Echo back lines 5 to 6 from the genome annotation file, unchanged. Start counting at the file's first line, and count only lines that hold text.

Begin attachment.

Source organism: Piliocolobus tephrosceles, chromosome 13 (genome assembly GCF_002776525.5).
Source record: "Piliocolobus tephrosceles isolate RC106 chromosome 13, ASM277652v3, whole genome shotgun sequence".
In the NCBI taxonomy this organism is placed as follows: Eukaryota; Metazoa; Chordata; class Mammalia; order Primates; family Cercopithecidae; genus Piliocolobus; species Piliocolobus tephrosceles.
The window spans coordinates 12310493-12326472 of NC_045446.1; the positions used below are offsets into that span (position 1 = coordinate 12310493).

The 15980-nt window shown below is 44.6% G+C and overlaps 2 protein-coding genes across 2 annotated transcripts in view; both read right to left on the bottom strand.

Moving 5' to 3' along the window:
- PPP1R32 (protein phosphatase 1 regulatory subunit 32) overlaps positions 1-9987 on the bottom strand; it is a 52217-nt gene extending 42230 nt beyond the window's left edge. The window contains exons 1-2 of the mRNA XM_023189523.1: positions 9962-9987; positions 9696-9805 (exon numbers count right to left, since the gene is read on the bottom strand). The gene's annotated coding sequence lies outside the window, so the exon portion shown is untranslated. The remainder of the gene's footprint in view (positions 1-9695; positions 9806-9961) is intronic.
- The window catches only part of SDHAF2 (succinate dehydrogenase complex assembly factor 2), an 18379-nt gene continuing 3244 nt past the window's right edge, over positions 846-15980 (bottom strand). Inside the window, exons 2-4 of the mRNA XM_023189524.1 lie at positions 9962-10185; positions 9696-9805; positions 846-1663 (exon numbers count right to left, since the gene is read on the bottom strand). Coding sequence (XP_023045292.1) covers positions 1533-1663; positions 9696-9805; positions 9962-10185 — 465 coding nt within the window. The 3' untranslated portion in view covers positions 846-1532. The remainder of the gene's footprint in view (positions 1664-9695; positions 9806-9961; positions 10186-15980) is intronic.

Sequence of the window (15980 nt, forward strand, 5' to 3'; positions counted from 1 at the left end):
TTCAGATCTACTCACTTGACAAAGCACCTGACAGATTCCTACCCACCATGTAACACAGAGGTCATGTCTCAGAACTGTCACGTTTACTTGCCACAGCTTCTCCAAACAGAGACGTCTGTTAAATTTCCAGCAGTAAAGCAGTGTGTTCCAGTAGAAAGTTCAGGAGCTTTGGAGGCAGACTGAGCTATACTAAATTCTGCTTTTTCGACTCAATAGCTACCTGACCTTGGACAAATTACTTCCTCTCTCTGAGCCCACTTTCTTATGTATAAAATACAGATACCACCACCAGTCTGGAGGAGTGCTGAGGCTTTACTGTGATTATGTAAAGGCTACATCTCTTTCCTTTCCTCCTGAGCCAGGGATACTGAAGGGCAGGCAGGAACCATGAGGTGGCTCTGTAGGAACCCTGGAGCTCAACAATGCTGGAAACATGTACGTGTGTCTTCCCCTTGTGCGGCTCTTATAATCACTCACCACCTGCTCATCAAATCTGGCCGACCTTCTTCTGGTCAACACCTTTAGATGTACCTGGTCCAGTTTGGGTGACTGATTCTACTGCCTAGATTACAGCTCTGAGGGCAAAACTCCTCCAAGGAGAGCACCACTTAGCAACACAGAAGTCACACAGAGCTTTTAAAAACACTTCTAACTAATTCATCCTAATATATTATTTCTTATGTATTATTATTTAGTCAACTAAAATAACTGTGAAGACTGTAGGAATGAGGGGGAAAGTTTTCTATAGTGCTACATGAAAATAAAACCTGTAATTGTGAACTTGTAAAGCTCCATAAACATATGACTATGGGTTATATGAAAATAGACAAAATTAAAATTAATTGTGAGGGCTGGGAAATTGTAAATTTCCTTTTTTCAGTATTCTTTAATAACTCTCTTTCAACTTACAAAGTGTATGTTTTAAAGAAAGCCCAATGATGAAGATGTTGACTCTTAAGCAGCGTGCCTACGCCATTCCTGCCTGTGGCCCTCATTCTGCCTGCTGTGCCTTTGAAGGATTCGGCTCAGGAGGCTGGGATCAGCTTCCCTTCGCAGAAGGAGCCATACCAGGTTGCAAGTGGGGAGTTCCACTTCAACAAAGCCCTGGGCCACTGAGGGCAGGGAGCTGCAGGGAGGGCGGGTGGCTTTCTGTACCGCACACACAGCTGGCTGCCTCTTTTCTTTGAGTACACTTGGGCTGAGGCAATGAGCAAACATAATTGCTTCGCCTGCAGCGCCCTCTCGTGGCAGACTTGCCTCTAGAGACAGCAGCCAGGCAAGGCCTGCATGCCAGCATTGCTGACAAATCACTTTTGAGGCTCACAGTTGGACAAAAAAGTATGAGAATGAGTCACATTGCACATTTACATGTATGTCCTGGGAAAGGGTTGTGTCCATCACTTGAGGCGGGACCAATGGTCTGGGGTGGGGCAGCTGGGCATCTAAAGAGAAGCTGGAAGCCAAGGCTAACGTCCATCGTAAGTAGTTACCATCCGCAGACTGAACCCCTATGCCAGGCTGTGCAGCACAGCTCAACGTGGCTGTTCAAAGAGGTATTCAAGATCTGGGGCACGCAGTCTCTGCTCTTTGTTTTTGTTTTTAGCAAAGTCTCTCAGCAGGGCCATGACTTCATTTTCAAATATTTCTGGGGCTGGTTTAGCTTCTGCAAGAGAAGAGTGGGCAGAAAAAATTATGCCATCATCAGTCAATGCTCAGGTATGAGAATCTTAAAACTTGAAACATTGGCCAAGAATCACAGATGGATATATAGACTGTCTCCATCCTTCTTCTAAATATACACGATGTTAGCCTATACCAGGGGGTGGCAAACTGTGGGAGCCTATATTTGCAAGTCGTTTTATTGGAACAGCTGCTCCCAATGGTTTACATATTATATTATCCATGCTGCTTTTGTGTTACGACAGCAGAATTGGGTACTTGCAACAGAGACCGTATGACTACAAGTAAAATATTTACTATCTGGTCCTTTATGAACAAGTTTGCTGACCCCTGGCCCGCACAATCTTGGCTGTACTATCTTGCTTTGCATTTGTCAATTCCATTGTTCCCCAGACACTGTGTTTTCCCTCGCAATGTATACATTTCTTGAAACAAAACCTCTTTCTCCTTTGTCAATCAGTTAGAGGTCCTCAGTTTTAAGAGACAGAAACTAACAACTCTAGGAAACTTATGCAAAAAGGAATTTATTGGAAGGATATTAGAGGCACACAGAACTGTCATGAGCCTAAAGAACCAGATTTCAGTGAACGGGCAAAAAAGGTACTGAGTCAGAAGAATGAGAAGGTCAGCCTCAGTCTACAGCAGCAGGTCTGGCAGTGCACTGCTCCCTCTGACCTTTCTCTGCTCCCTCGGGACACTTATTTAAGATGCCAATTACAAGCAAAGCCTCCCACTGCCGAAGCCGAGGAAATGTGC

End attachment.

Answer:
The 15980-nt window shown below is 44.6% G+C and overlaps 2 protein-coding genes across 2 annotated transcripts in view; both read right to left on the bottom strand.

Moving 5' to 3' along the window: